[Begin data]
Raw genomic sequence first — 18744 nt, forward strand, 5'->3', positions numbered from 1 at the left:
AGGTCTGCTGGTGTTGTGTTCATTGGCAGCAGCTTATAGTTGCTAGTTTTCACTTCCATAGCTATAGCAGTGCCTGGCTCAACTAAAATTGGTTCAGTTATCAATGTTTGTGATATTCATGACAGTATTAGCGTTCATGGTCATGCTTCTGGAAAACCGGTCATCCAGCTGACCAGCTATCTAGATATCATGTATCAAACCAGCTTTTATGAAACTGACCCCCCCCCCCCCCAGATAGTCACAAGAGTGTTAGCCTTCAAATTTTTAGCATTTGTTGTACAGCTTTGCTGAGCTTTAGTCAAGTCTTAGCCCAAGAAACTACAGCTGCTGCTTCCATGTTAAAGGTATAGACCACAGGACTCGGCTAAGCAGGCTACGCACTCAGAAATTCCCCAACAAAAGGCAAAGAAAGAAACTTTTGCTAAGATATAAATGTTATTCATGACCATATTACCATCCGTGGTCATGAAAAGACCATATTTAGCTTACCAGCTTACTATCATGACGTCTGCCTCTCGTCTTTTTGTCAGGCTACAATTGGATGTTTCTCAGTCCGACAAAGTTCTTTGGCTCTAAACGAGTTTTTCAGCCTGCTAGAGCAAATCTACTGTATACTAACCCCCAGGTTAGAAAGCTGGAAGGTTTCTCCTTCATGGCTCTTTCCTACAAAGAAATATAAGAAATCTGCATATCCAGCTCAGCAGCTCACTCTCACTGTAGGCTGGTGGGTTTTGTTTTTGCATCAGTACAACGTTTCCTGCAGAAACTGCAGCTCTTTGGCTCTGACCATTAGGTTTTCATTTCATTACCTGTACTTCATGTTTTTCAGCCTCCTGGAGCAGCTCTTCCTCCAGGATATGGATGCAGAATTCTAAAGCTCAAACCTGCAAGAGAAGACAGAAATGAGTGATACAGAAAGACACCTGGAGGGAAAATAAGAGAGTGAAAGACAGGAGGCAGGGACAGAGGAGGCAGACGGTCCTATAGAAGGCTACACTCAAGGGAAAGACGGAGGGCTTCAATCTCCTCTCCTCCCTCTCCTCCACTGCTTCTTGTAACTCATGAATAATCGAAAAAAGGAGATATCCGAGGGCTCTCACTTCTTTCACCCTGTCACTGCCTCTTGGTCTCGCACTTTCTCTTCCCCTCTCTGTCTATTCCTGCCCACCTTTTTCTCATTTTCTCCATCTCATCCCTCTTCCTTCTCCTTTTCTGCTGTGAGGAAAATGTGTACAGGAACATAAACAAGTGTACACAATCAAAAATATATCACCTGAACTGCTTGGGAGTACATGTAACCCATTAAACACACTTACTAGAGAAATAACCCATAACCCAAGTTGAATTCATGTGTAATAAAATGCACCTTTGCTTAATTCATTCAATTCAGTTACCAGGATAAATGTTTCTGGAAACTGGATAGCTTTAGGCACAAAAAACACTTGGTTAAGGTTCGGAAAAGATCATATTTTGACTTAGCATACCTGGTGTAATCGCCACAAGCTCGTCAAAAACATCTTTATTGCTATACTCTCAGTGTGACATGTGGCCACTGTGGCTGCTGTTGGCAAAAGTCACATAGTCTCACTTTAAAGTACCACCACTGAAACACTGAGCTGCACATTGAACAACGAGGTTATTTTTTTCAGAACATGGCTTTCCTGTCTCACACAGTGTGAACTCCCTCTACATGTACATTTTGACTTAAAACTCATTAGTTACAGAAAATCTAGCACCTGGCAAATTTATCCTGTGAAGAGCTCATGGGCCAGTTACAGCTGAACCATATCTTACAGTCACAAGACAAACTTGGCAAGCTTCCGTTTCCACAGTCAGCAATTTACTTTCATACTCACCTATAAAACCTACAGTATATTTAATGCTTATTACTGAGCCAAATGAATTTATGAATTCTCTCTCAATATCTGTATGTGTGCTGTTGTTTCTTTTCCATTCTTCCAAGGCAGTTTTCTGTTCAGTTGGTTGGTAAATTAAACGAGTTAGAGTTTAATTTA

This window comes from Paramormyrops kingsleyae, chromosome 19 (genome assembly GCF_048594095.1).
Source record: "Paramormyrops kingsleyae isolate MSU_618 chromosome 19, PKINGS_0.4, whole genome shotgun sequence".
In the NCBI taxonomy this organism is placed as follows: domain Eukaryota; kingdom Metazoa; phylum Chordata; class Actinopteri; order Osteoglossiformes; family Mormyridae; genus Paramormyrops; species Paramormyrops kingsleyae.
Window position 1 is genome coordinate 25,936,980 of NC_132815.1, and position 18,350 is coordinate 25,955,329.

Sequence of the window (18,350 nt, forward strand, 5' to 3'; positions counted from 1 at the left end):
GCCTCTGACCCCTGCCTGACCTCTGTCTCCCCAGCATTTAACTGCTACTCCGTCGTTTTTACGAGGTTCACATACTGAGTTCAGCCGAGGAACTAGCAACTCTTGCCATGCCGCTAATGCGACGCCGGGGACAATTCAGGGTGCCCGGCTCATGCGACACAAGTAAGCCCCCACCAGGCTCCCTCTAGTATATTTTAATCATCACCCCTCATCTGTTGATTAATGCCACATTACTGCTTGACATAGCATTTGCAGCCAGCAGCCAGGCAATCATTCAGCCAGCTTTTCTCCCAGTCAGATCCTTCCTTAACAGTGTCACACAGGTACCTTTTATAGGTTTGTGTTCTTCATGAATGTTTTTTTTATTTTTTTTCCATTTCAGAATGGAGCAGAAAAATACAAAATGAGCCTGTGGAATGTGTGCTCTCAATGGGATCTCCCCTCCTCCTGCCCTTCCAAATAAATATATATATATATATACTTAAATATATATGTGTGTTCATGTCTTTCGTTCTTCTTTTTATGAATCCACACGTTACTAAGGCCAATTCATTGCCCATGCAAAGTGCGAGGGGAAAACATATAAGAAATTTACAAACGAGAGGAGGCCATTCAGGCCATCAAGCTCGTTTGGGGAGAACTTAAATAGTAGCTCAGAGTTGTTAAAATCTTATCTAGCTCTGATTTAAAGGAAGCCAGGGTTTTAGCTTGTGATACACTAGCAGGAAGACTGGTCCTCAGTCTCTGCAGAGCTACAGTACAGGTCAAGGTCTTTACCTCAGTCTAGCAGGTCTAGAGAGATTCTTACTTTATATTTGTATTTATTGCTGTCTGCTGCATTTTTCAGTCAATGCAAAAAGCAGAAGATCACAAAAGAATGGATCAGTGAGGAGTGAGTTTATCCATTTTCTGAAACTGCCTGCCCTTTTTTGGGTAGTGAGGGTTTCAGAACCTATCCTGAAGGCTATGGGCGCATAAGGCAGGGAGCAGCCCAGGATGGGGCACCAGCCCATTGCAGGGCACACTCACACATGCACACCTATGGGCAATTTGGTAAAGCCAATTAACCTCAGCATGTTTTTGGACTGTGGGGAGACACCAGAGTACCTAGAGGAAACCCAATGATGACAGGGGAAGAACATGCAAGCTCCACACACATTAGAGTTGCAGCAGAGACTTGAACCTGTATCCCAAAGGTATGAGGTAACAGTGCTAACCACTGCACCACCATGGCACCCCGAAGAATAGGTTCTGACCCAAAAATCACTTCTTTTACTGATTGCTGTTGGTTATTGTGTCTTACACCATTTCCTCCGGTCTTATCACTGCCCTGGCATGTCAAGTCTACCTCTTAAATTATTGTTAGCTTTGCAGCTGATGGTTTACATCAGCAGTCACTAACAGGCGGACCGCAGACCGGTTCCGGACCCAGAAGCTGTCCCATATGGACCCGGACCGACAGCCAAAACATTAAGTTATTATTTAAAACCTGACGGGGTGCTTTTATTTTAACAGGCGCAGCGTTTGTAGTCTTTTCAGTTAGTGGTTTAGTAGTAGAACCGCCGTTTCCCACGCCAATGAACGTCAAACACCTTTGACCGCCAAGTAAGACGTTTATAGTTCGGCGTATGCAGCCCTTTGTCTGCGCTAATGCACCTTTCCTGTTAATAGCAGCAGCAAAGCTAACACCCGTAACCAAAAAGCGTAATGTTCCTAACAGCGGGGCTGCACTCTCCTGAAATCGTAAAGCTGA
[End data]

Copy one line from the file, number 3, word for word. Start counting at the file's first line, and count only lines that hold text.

This window comes from Paramormyrops kingsleyae, chromosome 19 (genome assembly GCF_048594095.1).